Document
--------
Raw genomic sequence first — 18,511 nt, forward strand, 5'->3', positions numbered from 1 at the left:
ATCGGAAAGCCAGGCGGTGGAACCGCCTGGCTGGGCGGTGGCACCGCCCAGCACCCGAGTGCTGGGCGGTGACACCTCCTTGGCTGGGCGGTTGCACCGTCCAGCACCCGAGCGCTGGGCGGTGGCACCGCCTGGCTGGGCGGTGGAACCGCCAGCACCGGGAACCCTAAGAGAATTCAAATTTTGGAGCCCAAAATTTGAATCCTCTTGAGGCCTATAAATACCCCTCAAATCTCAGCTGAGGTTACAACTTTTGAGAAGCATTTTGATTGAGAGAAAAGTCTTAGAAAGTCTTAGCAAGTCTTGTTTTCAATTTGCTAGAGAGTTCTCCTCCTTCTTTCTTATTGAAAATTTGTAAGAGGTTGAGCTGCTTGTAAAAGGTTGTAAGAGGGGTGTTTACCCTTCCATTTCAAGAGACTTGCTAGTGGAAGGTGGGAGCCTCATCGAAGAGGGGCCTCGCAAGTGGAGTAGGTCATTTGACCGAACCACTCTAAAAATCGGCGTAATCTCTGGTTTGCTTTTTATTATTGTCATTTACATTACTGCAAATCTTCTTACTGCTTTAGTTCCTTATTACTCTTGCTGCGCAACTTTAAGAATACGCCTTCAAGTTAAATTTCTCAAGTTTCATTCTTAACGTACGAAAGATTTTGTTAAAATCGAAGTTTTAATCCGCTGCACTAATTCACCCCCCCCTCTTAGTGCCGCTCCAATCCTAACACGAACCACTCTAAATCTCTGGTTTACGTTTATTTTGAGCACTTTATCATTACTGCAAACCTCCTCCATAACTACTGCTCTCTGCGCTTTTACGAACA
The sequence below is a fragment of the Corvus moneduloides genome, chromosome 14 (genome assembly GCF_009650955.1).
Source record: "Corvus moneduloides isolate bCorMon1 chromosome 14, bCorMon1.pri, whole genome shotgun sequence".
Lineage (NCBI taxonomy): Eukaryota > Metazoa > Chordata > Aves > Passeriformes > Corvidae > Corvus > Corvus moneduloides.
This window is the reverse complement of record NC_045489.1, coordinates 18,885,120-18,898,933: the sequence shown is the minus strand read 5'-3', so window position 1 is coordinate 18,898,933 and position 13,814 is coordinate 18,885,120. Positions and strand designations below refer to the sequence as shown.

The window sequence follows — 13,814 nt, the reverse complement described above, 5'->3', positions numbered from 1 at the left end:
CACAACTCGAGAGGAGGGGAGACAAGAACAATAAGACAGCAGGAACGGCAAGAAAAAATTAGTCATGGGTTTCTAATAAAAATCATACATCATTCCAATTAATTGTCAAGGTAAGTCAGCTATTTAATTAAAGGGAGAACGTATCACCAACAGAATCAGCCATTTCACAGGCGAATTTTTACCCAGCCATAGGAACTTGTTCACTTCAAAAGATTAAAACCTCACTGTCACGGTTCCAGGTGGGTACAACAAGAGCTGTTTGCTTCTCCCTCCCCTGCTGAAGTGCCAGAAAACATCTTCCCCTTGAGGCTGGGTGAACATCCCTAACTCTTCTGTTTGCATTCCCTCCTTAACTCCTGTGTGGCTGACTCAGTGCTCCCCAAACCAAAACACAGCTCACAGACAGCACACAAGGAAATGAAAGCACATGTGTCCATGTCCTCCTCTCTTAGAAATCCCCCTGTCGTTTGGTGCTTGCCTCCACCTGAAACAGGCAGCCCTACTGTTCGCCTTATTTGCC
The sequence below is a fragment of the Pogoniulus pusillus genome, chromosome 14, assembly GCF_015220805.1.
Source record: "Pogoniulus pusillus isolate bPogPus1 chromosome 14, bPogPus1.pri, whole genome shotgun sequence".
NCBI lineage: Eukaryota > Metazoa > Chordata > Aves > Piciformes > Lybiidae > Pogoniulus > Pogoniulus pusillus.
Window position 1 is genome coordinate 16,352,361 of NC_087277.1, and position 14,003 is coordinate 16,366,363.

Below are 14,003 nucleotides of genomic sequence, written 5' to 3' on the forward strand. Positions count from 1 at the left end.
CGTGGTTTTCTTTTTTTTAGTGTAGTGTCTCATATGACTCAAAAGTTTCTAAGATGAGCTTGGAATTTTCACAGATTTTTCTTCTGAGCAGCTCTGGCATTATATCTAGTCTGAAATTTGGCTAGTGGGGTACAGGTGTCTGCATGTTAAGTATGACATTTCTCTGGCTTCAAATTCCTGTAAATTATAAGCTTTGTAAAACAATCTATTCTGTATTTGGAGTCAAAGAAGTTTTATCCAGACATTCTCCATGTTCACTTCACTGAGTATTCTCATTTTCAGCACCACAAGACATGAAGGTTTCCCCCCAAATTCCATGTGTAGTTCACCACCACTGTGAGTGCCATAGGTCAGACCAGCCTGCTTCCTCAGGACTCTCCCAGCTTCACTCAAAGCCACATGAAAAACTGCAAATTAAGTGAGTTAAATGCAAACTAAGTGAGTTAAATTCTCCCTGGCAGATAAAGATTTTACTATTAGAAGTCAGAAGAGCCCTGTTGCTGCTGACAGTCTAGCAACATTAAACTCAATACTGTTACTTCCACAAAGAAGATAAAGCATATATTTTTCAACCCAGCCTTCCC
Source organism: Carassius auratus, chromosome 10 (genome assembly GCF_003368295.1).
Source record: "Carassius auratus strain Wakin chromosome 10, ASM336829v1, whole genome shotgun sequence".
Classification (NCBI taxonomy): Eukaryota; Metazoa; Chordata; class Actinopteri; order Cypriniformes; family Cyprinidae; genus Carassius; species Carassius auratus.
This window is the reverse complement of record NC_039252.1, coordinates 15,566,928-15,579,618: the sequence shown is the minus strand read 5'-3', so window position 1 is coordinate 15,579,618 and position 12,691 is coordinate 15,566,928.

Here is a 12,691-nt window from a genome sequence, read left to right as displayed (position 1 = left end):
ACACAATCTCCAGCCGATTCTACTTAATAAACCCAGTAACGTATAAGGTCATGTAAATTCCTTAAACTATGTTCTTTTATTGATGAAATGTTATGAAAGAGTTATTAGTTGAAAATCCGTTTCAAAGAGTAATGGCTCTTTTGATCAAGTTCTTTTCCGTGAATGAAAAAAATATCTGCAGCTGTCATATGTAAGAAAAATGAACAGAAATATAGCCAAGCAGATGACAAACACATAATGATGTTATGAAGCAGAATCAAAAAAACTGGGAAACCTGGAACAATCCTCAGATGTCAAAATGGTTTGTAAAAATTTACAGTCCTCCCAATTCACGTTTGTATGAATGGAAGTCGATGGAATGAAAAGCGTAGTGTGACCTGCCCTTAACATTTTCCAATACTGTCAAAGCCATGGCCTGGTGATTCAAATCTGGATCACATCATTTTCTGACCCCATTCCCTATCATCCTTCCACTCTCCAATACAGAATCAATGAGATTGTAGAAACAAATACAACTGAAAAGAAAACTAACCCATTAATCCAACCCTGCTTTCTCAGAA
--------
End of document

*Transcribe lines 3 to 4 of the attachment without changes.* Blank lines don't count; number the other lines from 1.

The sequence below is a fragment of the Corvus moneduloides genome, chromosome 14 (genome assembly GCF_009650955.1).
Source record: "Corvus moneduloides isolate bCorMon1 chromosome 14, bCorMon1.pri, whole genome shotgun sequence".